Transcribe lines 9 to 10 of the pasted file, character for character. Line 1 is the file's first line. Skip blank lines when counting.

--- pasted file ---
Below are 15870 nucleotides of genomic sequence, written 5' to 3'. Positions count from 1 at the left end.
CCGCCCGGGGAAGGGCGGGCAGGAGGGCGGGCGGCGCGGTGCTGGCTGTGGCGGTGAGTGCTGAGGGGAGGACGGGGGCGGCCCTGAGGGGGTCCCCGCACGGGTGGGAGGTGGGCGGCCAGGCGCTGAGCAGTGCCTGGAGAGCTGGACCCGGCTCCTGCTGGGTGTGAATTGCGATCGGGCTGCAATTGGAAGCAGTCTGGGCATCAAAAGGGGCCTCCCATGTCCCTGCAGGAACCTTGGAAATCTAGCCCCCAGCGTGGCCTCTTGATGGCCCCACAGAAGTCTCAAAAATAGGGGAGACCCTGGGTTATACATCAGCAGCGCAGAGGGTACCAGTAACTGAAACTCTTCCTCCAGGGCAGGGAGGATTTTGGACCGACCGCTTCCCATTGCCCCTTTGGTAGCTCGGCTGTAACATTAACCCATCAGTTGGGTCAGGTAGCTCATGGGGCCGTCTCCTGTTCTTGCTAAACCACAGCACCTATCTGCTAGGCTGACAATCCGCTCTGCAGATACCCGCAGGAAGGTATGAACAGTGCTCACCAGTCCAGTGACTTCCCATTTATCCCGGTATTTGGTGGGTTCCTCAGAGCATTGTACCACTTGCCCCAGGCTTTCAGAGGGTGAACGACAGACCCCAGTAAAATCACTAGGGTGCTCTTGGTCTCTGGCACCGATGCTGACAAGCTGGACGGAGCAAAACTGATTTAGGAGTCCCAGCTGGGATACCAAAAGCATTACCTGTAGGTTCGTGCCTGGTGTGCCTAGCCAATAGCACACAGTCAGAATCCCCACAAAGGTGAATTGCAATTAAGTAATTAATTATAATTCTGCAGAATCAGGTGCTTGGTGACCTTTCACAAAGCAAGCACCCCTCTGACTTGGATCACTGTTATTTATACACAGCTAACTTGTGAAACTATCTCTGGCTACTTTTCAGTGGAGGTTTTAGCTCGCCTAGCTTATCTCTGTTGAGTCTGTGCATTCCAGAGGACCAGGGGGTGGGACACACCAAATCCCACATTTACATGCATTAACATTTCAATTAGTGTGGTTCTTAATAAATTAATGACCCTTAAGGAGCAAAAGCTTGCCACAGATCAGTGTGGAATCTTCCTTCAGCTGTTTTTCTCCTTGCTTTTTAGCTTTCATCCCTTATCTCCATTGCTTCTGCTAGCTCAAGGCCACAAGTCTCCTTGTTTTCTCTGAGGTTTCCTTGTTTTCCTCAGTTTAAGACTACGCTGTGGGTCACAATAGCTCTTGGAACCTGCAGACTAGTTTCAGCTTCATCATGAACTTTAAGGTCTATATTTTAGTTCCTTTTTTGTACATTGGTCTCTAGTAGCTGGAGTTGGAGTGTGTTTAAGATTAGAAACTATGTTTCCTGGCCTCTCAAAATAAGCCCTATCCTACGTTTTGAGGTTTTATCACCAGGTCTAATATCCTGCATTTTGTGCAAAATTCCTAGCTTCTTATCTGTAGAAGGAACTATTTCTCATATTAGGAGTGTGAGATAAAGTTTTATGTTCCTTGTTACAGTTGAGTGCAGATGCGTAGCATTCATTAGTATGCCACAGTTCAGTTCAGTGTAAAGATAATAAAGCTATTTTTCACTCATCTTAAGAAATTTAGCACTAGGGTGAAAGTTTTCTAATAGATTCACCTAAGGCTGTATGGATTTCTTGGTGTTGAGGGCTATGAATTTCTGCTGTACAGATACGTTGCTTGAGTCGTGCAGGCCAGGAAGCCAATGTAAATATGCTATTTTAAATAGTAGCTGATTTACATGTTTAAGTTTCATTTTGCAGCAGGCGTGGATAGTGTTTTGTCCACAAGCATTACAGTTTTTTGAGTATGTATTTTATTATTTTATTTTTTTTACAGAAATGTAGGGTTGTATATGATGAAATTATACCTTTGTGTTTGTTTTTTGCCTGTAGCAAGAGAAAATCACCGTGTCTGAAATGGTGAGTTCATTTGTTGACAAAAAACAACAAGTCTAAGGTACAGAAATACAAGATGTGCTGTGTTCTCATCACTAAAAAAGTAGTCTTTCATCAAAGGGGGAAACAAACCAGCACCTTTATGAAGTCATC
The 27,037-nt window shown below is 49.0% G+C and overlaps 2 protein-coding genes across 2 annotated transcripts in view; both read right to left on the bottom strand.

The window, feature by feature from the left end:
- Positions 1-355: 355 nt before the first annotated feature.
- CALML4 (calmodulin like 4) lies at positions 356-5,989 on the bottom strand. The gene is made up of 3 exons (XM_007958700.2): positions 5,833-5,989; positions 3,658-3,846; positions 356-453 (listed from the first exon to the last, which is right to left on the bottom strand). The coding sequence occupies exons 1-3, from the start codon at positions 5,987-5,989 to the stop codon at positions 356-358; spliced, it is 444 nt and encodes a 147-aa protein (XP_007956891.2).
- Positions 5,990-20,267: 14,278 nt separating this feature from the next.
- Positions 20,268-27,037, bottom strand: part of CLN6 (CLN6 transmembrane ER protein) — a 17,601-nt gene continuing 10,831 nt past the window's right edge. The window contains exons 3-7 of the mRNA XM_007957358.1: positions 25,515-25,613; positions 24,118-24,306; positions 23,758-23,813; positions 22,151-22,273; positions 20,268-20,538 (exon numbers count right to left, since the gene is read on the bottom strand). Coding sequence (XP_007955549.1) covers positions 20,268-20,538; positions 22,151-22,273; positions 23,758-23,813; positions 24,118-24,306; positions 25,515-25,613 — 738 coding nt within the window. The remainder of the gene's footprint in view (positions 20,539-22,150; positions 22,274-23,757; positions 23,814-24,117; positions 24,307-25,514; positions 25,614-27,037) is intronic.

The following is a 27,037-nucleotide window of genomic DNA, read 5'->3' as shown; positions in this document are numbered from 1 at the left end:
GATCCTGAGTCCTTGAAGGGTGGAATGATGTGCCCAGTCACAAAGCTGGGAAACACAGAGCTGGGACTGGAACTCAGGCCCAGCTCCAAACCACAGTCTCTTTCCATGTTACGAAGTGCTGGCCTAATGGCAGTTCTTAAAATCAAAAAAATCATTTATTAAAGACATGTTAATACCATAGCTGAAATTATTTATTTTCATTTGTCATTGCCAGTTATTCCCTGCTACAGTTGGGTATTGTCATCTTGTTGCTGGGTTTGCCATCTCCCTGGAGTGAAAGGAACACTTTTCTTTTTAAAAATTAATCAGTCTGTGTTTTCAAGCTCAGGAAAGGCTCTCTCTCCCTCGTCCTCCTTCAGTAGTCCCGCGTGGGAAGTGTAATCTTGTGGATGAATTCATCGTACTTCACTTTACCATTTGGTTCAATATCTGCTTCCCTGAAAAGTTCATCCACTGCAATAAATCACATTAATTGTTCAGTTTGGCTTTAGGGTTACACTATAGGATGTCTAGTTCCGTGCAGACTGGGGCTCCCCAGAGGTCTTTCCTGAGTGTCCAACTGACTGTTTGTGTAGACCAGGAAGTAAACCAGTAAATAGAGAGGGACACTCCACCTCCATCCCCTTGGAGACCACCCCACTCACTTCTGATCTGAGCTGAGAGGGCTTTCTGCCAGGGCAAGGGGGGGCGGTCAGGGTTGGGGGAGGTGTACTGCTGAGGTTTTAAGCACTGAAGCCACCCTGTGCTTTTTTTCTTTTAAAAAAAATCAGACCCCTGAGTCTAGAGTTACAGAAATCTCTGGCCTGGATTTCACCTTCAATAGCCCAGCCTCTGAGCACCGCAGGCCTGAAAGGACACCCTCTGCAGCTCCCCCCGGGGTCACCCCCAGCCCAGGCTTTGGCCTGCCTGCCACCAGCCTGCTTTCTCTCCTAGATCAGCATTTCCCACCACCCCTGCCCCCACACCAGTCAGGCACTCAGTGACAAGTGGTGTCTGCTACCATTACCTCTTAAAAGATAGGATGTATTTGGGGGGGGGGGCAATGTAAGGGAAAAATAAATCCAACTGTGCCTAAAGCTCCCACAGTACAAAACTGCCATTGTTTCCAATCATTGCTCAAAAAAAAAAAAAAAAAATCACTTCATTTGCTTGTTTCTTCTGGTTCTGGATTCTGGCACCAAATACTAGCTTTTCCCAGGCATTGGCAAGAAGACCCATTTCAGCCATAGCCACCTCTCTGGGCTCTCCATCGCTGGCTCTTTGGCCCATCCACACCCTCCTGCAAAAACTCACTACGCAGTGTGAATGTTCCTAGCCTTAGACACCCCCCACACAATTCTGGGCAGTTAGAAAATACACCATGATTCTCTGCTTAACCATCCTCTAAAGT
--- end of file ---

The following is a 27,037-nucleotide window of genomic DNA, read 5'->3' as shown; positions in this document are numbered from 1 at the left end:
GATCCTGAGTCCTTGAAGGGTGGAATGATGTGCCCAGTCACAAAGCTGGGAAACACAGAGCTGGGACTGGAACTCAGGCCCAGCTCCAAACCACAGTCTCTTTCCATGTTACGAAGTGCTGGCCTAATGGCAGTTCTTAAAATCAAAAAAATCATTTATTAAAGACATGTTAATACCATAGCTGAAATTATTTATTTTCATTTGTCATTGCCAGTTATTCCCTGCTACAGTTGGGTATTGTCATCTTGTTGCTGGGTTTGCCATCTCCCTGGAGTGAAAGGAACACTTTTCTTTTTAAAAATTAATCAGTCTGTGTTTTCAAGCTCAGGAAAGGCTCTCTCTCCCTCGTCCTCCTTCAGTAGTCCCGCGTGGGAAGTGTAATCTTGTGGATGAATTCATCGTACTTCACTTTACCATTTGGTTCAATATCTGCTTCCCTGAAAAGTTCATCCACTGCAATAAATCACATTAATTGTTCAGTTTGGCTTTAGGGTTACACTATAGGATGTCTAGTTCCGTGCAGACTGGGGCTCCCCAGAGGTCTTTCCTGAGTGTCCAACTGACTGTTTGTGTAGACCAGGAAGTAAACCAGTAAATAGAGAGGGACACTCCACCTCCATCCCCTTGGAGACCACCCCACTCACTTCTGATCTGAGCTGAGAGGGCTTTCTGCCAGGGCAAGGGGGGGCGGTCAGGGTTGGGGGAGGTGTACTGCTGAGGTTTTAAGCACTGAAGCCACCCTGTGCTTTTTTTCTTTTAAAAAAAATCAGACCCCTGAGTCTAGAGTTACAGAAATCTCTGGCCTGGATTTCACCTTCAATAGCCCAGCCTCTGAGCACCGCAGGCCTGAAAGGACACCCTCTGCAGCTCCCCCCGGGGTCACCCCCAGCCCAGGCTTTGGCCTGCCTGCCACCAGCCTGCTTTCTCTCCTAGATCAGCATTTCCCACCACCCCTGCCCCCACACCAGTCAGGCACTCAGTGACAAGTGGTGTCTGCTACCATTACCTCTTAAAAGATAGGATGTATTTGGGGGGGGGGGCAATGTAAGGGAAAAATAAATCCAACTGTGCCTAAAGCTCCCACAGTACAAAACTGCCATTGTTTCCAATCATTGCTCAAAAAAAAAAAAAAAAAATCACTTCATTTGCTTGTTTCTTCTGGTTCTGGATTCTGGCACCAAATACTAGCTTTTCCCAGGCATTGGCAAGAAGACCCATTTCAGCCATAGCCACCTCTCTGGGCTCTCCATCGCTGGCTCTTTGGCCCATCCACACCCTCCTGCAAAAACTCACTACGCAGTGTGAATGTTCCTAGCCTTAGACACCCCCCACACAATTCTGGGCAGTTAGAAAATACACCATGATTCTCTGCTTAACCATCCTCTAAAGT